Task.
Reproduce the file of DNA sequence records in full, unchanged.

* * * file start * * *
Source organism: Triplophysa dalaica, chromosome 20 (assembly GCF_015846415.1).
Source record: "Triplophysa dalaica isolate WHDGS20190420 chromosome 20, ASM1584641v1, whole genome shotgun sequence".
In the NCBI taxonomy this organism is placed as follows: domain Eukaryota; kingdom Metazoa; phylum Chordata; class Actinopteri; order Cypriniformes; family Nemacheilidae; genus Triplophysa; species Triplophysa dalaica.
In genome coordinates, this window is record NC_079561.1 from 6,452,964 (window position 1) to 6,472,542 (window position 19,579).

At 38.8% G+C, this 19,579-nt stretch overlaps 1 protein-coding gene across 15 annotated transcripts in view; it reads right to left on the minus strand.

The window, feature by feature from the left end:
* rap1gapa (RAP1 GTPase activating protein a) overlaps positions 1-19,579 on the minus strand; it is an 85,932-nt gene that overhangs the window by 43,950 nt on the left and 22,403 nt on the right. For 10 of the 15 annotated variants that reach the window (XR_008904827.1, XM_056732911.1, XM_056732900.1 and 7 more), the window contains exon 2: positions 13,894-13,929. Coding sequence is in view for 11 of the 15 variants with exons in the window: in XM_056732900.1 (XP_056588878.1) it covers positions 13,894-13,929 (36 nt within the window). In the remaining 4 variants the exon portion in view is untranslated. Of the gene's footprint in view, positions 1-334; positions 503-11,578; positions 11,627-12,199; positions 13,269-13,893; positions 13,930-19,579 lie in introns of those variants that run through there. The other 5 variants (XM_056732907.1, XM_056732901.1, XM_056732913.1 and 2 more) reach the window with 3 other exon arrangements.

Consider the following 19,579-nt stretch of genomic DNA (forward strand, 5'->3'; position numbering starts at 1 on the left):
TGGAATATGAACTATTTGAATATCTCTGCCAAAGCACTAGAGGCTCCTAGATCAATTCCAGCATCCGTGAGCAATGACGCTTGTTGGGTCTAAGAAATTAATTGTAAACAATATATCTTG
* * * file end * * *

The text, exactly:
Source organism: Triplophysa dalaica, chromosome 20 (assembly GCF_015846415.1).
Source record: "Triplophysa dalaica isolate WHDGS20190420 chromosome 20, ASM1584641v1, whole genome shotgun sequence".
In the NCBI taxonomy this organism is placed as follows: domain Eukaryota; kingdom Metazoa; phylum Chordata; class Actinopteri; order Cypriniformes; family Nemacheilidae; genus Triplophysa; species Triplophysa dalaica.
In genome coordinates, this window is record NC_079561.1 from 6,452,964 (window position 1) to 6,472,542 (window position 19,579).

At 38.8% G+C, this 19,579-nt stretch overlaps 1 protein-coding gene across 15 annotated transcripts in view; it reads right to left on the minus strand.

The window, feature by feature from the left end:
* rap1gapa (RAP1 GTPase activating protein a) overlaps positions 1-19,579 on the minus strand; it is an 85,932-nt gene that overhangs the window by 43,950 nt on the left and 22,403 nt on the right. For 10 of the 15 annotated variants that reach the window (XR_008904827.1, XM_056732911.1, XM_056732900.1 and 7 more), the window contains exon 2: positions 13,894-13,929. Coding sequence is in view for 11 of the 15 variants with exons in the window: in XM_056732900.1 (XP_056588878.1) it covers positions 13,894-13,929 (36 nt within the window). In the remaining 4 variants the exon portion in view is untranslated. Of the gene's footprint in view, positions 1-334; positions 503-11,578; positions 11,627-12,199; positions 13,269-13,893; positions 13,930-19,579 lie in introns of those variants that run through there. The other 5 variants (XM_056732907.1, XM_056732901.1, XM_056732913.1 and 2 more) reach the window with 3 other exon arrangements.

Consider the following 19,579-nt stretch of genomic DNA (forward strand, 5'->3'; position numbering starts at 1 on the left):
TGGAATATGAACTATTTGAATATCTCTGCCAAAGCACTAGAGGCTCCTAGATCAATTCCAGCATCCGTGAGCAATGACGCTTGTTGGGTCTAAGAAATTAATTGTAAACAATATATCTTG